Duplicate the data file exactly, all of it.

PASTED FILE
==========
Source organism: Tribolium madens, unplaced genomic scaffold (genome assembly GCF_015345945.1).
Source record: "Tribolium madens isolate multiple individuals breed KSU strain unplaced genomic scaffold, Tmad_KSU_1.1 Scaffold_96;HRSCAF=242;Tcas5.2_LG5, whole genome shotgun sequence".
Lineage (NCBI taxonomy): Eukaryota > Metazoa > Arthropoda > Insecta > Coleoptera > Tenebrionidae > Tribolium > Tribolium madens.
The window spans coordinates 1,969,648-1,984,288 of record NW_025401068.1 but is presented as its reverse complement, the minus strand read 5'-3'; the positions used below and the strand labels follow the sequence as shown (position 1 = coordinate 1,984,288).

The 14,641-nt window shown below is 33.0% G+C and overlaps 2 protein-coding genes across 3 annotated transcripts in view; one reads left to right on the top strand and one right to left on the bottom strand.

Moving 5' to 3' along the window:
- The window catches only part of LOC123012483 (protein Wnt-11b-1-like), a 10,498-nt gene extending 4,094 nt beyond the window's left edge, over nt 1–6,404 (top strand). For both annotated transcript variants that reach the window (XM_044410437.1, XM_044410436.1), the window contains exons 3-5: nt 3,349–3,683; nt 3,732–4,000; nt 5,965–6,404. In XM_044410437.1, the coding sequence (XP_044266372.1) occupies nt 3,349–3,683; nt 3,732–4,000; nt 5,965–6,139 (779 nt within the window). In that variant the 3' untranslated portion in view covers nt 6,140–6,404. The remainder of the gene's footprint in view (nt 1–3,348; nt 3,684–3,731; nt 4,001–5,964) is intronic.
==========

Source organism: Tribolium madens, unplaced genomic scaffold (genome assembly GCF_015345945.1).
Source record: "Tribolium madens isolate multiple individuals breed KSU strain unplaced genomic scaffold, Tmad_KSU_1.1 Scaffold_96;HRSCAF=242;Tcas5.2_LG5, whole genome shotgun sequence".
Lineage (NCBI taxonomy): Eukaryota > Metazoa > Arthropoda > Insecta > Coleoptera > Tenebrionidae > Tribolium > Tribolium madens.
The window spans coordinates 1,969,648-1,984,288 of record NW_025401068.1 but is presented as its reverse complement, the minus strand read 5'-3'; the positions used below and the strand labels follow the sequence as shown (position 1 = coordinate 1,984,288).

The 14,641-nt window shown below is 33.0% G+C and overlaps 2 protein-coding genes across 3 annotated transcripts in view; one reads left to right on the top strand and one right to left on the bottom strand.

Moving 5' to 3' along the window:
- The window catches only part of LOC123012483 (protein Wnt-11b-1-like), a 10,498-nt gene extending 4,094 nt beyond the window's left edge, over nt 1–6,404 (top strand). For both annotated transcript variants that reach the window (XM_044410437.1, XM_044410436.1), the window contains exons 3-5: nt 3,349–3,683; nt 3,732–4,000; nt 5,965–6,404. In XM_044410437.1, the coding sequence (XP_044266372.1) occupies nt 3,349–3,683; nt 3,732–4,000; nt 5,965–6,139 (779 nt within the window). In that variant the 3' untranslated portion in view covers nt 6,140–6,404. The remainder of the gene's footprint in view (nt 1–3,348; nt 3,684–3,731; nt 4,001–5,964) is intronic.